Date of Submission

Fall 2011

Academic Program

Dance

Project Advisor 1

Leah Cox

Abstract/Artist's Statement

Artist’s Statement:

At the core, people are essentially the same. We are made from the same materials, with the same working parts, we need the same things in order to survive, we experience the same life cycle, and yet there is so much variety. I am interested in what defines people as who they are, what ingredients are in charge of creating an individual. I believe that, as people there are certain unifying aspects of our lives to which we are all able to connect. I am intrigued and challenged by the exploration of this. Fundamentally, I am fascinated by the idea that though we are alike, no two people are the same: that which makes us unique provides us with a perspective that we use in every, and all relationships we have. How do we relate to another person, our surrounding environment, a message, information, a group or simply the external aspect of the self? If we take the time, can we all relate to and understand each other? Within these questions, I find the inspiration for most of my work.

As an artist I am interested in taking these ideas and applying them to dance. I believe in asking the audience these questions of themselves and creating an experience for them that engages on multiple levels. I want my work to mentally hold the audience, not simply act to please some idea of an aesthetic. As part of my aesthetic there are two things I am interested in: real life and creating a line of inquiry that an audience can follow and relate to. I create work with an audience in mind. As a practice I’m interested in the production and what a live performance can offer to the viewer. I find that as an artist, I am attracted to multi media productions. As I was once told, “Dream in all medias.” They can present more opportunities to construct an environment, to portray a full experience.

A dancer asked to talk after dancing has no choice but to show the audience the realness of physical exertion. My work is first and foremost about the movement and the dancers’ ability to move with full range of motion while developing my line of inquiry. I am most interested in movement that uses a range of velocity, energy, parts, and intensity. Movement that is technically and physically demanding juxtaposed with the simplicity of the voice creates a world of truth.

The relationship between the dancers and the audience, the group and the individual group, the performance and life, the relevance and the entertainment values are all considered every time I start a project. Dance is a means of engaging thoughtfully with the world around me. My dances are crafted to communicate with the audience, are deeply involved with the state of our world, are deeply involved with the state of our world, and are infused by my ongoing interest in the human condition. Dance should say something, it should be as involved with the state of our world as any other art form. I am interested in the human condition and that is what inspires my material and me.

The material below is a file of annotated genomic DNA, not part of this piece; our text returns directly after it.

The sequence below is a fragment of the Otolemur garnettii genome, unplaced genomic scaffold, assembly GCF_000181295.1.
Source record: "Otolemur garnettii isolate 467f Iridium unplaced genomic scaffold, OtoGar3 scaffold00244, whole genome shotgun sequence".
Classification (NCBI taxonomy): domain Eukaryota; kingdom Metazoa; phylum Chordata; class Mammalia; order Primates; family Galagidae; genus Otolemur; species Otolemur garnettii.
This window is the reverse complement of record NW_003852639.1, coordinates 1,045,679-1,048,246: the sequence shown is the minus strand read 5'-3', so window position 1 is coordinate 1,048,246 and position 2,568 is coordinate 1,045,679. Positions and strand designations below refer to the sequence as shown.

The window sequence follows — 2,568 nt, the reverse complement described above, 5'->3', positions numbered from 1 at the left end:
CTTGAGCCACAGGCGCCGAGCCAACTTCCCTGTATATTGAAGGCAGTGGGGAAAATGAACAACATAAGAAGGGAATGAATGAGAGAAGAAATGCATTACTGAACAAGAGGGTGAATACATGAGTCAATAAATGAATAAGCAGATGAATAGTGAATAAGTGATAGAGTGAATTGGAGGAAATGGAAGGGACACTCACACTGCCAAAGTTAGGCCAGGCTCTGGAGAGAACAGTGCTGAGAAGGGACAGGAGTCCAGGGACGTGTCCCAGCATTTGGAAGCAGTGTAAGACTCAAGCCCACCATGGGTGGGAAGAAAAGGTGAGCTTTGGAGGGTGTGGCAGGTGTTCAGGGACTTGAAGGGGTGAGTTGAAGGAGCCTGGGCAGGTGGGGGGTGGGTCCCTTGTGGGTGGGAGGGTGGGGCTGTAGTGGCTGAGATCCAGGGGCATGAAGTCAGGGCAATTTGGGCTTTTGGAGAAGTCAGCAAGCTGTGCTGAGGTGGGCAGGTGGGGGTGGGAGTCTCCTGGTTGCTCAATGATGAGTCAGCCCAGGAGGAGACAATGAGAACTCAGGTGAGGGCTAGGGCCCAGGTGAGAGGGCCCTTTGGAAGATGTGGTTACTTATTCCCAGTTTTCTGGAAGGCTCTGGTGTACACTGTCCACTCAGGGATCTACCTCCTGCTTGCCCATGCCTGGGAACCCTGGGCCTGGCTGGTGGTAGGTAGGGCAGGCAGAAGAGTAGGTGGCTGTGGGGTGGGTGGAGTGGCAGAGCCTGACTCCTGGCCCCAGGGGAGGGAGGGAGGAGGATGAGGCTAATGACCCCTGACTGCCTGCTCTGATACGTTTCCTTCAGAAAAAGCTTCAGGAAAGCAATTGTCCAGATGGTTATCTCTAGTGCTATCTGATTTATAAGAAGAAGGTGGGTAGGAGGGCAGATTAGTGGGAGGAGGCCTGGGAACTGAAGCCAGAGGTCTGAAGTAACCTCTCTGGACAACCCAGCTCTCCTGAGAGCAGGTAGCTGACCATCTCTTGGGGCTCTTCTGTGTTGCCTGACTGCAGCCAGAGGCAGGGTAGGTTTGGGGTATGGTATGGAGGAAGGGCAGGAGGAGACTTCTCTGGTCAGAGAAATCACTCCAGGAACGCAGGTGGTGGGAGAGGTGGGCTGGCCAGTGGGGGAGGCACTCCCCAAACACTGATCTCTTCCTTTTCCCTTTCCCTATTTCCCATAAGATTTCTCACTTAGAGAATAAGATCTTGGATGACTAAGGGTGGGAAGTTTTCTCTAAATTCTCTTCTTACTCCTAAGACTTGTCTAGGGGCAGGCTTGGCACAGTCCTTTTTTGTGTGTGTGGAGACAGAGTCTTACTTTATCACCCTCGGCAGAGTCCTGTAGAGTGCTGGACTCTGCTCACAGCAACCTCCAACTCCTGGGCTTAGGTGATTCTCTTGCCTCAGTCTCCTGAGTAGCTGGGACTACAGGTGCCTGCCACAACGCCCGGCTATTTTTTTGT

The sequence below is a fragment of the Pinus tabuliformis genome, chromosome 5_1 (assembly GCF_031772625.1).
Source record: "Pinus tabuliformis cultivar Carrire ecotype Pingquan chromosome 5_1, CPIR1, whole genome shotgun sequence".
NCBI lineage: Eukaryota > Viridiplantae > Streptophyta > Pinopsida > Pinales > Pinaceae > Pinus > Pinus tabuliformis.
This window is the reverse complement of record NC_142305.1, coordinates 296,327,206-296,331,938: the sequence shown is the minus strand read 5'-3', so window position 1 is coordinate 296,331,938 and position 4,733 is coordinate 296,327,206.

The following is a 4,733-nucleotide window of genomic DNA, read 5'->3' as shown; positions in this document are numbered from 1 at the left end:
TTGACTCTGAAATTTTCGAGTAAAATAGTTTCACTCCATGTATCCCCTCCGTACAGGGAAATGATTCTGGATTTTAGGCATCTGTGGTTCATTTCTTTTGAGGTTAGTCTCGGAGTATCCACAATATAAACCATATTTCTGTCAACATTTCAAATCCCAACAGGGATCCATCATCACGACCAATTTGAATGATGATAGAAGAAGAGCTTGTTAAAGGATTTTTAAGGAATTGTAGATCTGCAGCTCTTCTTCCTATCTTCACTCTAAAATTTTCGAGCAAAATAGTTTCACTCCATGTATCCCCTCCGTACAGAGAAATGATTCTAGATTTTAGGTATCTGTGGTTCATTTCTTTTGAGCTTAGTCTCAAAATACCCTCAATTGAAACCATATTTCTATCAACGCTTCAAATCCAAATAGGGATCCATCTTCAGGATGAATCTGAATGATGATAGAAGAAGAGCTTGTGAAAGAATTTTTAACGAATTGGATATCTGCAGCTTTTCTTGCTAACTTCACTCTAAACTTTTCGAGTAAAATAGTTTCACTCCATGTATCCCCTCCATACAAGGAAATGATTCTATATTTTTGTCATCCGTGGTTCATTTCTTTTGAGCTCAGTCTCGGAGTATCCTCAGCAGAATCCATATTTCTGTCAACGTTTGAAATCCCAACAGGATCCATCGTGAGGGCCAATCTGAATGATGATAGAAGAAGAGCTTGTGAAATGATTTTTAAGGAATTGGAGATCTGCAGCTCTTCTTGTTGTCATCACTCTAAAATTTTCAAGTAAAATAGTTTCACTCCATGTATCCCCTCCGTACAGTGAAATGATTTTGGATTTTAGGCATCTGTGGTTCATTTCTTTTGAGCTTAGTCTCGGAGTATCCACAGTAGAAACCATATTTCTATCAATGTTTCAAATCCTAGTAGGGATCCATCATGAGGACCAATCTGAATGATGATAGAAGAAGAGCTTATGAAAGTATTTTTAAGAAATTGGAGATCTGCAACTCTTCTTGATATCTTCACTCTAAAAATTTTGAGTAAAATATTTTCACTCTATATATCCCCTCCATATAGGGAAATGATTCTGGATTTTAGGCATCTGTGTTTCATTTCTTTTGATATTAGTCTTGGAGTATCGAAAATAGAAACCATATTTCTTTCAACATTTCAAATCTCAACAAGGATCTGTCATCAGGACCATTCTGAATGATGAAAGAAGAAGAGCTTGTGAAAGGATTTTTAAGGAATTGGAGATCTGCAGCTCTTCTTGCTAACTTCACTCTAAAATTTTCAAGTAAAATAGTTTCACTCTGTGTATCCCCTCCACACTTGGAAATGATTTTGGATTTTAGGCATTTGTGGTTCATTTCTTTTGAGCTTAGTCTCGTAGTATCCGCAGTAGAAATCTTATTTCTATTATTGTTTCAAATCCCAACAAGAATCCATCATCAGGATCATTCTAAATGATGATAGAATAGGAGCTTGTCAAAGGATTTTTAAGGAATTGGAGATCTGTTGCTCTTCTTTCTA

Isabel Cottingham and Brieze Levy

The Collective/Group Mind:

We are patterned to be individuals who exist in a world that sustains itself through a web of group thinking. Our political leaders, business CEO’s, inspirational stories usually involve more than one person. Our ability to communicate is a direct representation of our societal norms; communication is a process that opens a door to possibilities unknown to a single human mind. The isolation of an individual from his/her environment, other humans included, only limits imagination and cuts available potential short. The “real” world functions collectively, yet we are schooled to be independent. Furthermore, most of our education has trained us to see working with another as cheating, copying, or an easy-way-out. The ability to communicate is grossly ignored and looked down upon until school ends. We are expected to be efficient in communication, working with others, building a relationship based on equality and trust, yet have no practice. We (Brieze and I) wanted to change that.

We set out on this collaboration to challenge ourselves in working with another artist as a balanced pair. Our process is stressed with the same intensity as the product. We are interested in learning about the benefits of teamwork, and how to overcome the obstacles that naturally appear. We took this theory to heart and structured our entire process from it. This influenced everything from housekeeping-- managing emails, planning meetings, making to-do lists, and organizing odds and ends-- to rehearsal structures and finding multimedia supplements. I believe our process is reflected in our product. For example, a method during the building phrase was for one to say an idea (some vision or inspiration) and the other to think on it, visualize, and explain other possibilities from there. Little by little decisions become finalized. Each rehearsal became a practice in cultivating esthetic preference, informing what we found important. This way of thinking has facilitated a greater understanding of our individual identities as choreographers and has illuminated the benefits of a partnership. This model will serve as a guide and a map into how we proceed into the future. As artists, we are looking forward to building on what we have established and using our community as our greatest resource.

Distribution Options

Open Access

Creative Commons License

Creative Commons License
This work is licensed under a Creative Commons Attribution-Noncommercial-No Derivative Works 3.0 License.

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Can We Relate? - A video of last semesters progect

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